As we head into the last weeks of the school year with the news that distance learning will continue, exploring nature and outdoor education can provide a relief to simmering "cabin fever."

As an outdoor educator I have been thinking a lot about the opportunities and challenges this situation presents. On one hand, children may have more time to play outside than usual, and on the other hand, they may be missing the peer motivation to enjoy being outside. Screens and technology have become an even bigger part of many people's lives in the past weeks, and it can be hard to resist their effortless entertainment.

Maybe families are finding themselves drawn outside by the beautiful spring weather and a desire to get a break from screens. Maybe every inch of the yard has been explored and deemed "boring." Maybe playing outside isn't part of a family's normal routine and getting started feels intimidating.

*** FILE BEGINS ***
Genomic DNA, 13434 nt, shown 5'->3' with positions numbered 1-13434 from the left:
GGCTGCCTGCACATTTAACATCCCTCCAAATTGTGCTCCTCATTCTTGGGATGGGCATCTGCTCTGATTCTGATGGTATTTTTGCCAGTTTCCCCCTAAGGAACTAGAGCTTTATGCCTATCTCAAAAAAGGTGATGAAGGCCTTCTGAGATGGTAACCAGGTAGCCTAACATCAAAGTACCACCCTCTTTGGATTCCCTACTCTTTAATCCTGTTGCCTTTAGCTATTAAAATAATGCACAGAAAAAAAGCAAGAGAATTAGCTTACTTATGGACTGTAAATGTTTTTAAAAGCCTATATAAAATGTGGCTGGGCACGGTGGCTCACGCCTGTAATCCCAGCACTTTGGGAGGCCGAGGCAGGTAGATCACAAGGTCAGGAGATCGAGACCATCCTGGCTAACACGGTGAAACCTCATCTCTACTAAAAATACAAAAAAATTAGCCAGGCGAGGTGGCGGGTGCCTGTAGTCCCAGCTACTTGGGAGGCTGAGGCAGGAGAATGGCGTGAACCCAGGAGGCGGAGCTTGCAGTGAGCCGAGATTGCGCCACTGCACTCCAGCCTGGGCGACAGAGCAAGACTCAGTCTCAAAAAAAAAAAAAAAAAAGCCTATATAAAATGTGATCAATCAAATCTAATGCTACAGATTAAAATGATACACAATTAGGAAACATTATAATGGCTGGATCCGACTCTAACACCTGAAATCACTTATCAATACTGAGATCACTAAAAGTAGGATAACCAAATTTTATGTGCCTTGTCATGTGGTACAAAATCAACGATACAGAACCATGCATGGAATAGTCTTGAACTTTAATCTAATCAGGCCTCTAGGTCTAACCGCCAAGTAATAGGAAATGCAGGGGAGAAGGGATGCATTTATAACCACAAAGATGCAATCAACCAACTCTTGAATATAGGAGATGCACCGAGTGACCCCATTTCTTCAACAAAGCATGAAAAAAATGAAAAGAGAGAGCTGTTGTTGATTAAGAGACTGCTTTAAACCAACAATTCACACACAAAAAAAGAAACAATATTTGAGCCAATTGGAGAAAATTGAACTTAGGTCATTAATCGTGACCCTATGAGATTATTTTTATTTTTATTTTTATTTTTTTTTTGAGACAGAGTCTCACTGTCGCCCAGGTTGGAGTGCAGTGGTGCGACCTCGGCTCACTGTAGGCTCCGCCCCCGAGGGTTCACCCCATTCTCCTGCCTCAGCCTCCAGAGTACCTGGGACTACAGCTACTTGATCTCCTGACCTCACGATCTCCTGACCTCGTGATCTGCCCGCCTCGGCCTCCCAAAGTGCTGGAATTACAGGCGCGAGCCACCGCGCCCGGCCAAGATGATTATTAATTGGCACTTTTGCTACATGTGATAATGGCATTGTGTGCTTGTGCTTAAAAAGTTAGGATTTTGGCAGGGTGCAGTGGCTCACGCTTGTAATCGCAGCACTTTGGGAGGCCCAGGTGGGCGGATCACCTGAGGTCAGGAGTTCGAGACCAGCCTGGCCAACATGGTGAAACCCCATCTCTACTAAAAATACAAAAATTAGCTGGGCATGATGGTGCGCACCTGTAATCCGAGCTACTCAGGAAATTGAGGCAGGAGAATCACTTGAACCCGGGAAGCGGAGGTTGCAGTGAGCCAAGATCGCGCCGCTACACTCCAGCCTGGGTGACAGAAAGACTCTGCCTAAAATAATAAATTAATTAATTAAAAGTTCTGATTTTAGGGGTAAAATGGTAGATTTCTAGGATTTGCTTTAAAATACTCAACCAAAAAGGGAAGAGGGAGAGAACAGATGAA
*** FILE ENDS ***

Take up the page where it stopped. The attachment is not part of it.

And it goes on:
The good news is that spring is a wonderful time to explore nature; there's just so much going on! The birds are singing and nesting; the flowers are blooming – even in the cracks in the sidewalk; the bees – honeybees, bumblebees, carpenter bees – are working hard to visit all of those flowers; the animals are active, looking for mates and new food sources; the sky is blue, until it's not and then the clouds give us an ever changing view; the sun is shining and feeding the plants and warming the waters; the amphibians are laying eggs and making their spring ruckus in every ditch and puddle and pond; and on and on.

Here are some ideas your family can incorporate into your yard, even a very small yard. For a young child, the back corner of a yard can feel like a wilderness and just a few changes can make it even more engaging. For older children, creating a storyline or a challenge can provide some motivation to get started.

Create the space:

•Set aside a "wild" corner of your yard – a spot that can get a bit messy and your child can dig, make piles of sticks, create mud pies or even build a sheltered den to play in.

•A log on the ground (propped so it won't roll) makes a great balance beam, tabletop, climb-able, jump-able structure.

•Other spaces: a fire pit (for real or imaginary fires), a birdhouse or birdfeeder, a flower or pollinator garden – perfect for watching butterflies, a small vegetable garden.

Provide the tools: